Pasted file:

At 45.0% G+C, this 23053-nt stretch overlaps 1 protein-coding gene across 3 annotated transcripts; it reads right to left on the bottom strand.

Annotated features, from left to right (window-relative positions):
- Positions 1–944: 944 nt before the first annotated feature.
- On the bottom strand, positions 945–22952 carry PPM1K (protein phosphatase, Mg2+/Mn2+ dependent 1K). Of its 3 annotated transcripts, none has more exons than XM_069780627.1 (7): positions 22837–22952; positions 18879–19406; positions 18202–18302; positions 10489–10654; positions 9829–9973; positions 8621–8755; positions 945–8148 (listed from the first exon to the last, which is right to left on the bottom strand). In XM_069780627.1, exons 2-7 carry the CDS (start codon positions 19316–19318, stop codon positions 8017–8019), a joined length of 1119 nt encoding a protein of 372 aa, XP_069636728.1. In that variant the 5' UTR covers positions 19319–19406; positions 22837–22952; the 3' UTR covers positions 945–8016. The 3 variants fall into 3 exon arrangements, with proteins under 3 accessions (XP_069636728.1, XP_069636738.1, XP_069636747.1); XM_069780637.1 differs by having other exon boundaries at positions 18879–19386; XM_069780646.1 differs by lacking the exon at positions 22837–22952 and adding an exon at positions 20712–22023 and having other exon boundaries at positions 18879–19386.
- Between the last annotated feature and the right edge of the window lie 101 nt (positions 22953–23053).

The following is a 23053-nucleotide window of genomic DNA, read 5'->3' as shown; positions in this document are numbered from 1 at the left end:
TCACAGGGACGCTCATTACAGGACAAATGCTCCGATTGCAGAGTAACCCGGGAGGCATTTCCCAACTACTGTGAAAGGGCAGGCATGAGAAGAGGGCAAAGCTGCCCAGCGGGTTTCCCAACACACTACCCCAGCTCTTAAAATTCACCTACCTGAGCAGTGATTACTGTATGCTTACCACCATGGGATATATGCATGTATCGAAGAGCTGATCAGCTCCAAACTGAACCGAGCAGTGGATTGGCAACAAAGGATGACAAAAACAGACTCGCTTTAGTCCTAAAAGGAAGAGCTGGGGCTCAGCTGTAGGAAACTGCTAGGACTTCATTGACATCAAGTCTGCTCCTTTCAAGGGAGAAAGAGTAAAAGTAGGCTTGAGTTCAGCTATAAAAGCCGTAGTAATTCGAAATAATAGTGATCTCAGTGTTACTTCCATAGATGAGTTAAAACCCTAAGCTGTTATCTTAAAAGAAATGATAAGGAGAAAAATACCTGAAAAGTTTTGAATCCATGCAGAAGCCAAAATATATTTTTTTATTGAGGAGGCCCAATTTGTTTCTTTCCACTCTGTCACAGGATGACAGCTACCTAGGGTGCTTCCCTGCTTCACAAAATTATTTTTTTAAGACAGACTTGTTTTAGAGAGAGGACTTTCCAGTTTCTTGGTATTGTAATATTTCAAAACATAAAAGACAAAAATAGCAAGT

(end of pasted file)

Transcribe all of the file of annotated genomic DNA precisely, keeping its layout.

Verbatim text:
At 45.0% G+C, this 23053-nt stretch overlaps 1 protein-coding gene across 3 annotated transcripts; it reads right to left on the bottom strand.

Annotated features, from left to right (window-relative positions):
- Positions 1–944: 944 nt before the first annotated feature.
- On the bottom strand, positions 945–22952 carry PPM1K (protein phosphatase, Mg2+/Mn2+ dependent 1K). Of its 3 annotated transcripts, none has more exons than XM_069780627.1 (7): positions 22837–22952; positions 18879–19406; positions 18202–18302; positions 10489–10654; positions 9829–9973; positions 8621–8755; positions 945–8148 (listed from the first exon to the last, which is right to left on the bottom strand). In XM_069780627.1, exons 2-7 carry the CDS (start codon positions 19316–19318, stop codon positions 8017–8019), a joined length of 1119 nt encoding a protein of 372 aa, XP_069636728.1. In that variant the 5' UTR covers positions 19319–19406; positions 22837–22952; the 3' UTR covers positions 945–8016. The 3 variants fall into 3 exon arrangements, with proteins under 3 accessions (XP_069636728.1, XP_069636738.1, XP_069636747.1); XM_069780637.1 differs by having other exon boundaries at positions 18879–19386; XM_069780646.1 differs by lacking the exon at positions 22837–22952 and adding an exon at positions 20712–22023 and having other exon boundaries at positions 18879–19386.
- Between the last annotated feature and the right edge of the window lie 101 nt (positions 22953–23053).

The following is a 23053-nucleotide window of genomic DNA, read 5'->3' as shown; positions in this document are numbered from 1 at the left end:
TCACAGGGACGCTCATTACAGGACAAATGCTCCGATTGCAGAGTAACCCGGGAGGCATTTCCCAACTACTGTGAAAGGGCAGGCATGAGAAGAGGGCAAAGCTGCCCAGCGGGTTTCCCAACACACTACCCCAGCTCTTAAAATTCACCTACCTGAGCAGTGATTACTGTATGCTTACCACCATGGGATATATGCATGTATCGAAGAGCTGATCAGCTCCAAACTGAACCGAGCAGTGGATTGGCAACAAAGGATGACAAAAACAGACTCGCTTTAGTCCTAAAAGGAAGAGCTGGGGCTCAGCTGTAGGAAACTGCTAGGACTTCATTGACATCAAGTCTGCTCCTTTCAAGGGAGAAAGAGTAAAAGTAGGCTTGAGTTCAGCTATAAAAGCCGTAGTAATTCGAAATAATAGTGATCTCAGTGTTACTTCCATAGATGAGTTAAAACCCTAAGCTGTTATCTTAAAAGAAATGATAAGGAGAAAAATACCTGAAAAGTTTTGAATCCATGCAGAAGCCAAAATATATTTTTTTATTGAGGAGGCCCAATTTGTTTCTTTCCACTCTGTCACAGGATGACAGCTACCTAGGGTGCTTCCCTGCTTCACAAAATTATTTTTTTAAGACAGACTTGTTTTAGAGAGAGGACTTTCCAGTTTCTTGGTATTGTAATATTTCAAAACATAAAAGACAAAAATAGCAAGT